There’s a restless sense of energy and fun that undergirds the ten tracks of The Grand Undoing’s latest recording White Space Flavors and Parties on TV. Drawing from elements of sound that range from David Bowie and Frank Zappa to roots country and Americana, Seth Goodman, the artist behind the moniker, crafts a sound that is altogether more bright and sunny than his lyrical outlook. And it’s that artistry that keeps you dancing.
The album deals with a heady mix of themes: calling out the plastic nature of modern culture as we hide behind our keyboards and cell phones, longing for connection but finding that we lose more and more of ourselves each day. The result is a set of lyrics that deals heavily with themes of painful disconnect and despair. But brave listeners need not fear being brought down by this because Goodman does all within his power to juxtapose those heavy ideas against a backdrop of sound that is pure delight.
“New World” kicks things off with a Bowie-tinged vocal and swells of strings and guitar when then explode into a rocking jam while “Cross Over Now” finds Goodman’s pitchy vocals holding sway against bright notes and a thumping drumbeat, accented with some killer electric guitar. Goodman’s vocals are in and out throughout the record but somehow manage to lend something more honest and vulnerable to these tracks, the occasional off-note is welcome rather than cringe-inducing.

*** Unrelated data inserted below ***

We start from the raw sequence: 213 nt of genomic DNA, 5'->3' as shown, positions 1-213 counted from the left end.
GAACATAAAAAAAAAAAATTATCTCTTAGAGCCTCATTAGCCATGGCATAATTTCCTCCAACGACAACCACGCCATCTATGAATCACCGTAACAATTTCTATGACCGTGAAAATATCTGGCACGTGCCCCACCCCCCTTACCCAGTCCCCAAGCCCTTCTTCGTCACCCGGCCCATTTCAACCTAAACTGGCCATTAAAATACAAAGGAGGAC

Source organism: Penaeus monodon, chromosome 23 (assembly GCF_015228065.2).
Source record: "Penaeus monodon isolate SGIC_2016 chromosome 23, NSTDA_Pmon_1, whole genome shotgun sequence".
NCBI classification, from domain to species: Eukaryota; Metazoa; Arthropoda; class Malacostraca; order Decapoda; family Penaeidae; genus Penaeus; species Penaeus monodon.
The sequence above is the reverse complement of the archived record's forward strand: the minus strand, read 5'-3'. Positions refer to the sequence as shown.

A jangly guitar line informs “Piers and Anderson,” while “Song in B” draws together some subtle country notes, a discordant fiddle running throughout. “Long Are the Hours” is a jumbled ballad of sorts, a track laden with gentle textures that ebb and flow. But “The Shadows Still Draw Me In” picks things back up, a melodic jam with Goodman in one of his finer vocal performances, even as “Cold of the Iron Gate” is alternately moody and buoyant, with some more stellar guitar work setting the tone. The “Ballad of Alan Gordon” is pure musical sunshine, bright notes all around and with “Drag It Out a Little Longer,” Goodman seems to close things with a “wink-wink, nod-nod” bit of humor; his dark lyric screamed out in what feels like almost abject parody of itself.
White Space Flavors and Parties on TV is certainly not an easy listen and will no doubt be instantly shunned by those looking for Top 40 fare but for those in the market with something a bit more avant garde, The Grand Undoing delivers. Intelligent lyrics and energetic arrangements abound here and make for a compelling, if an occasional confusing, listen.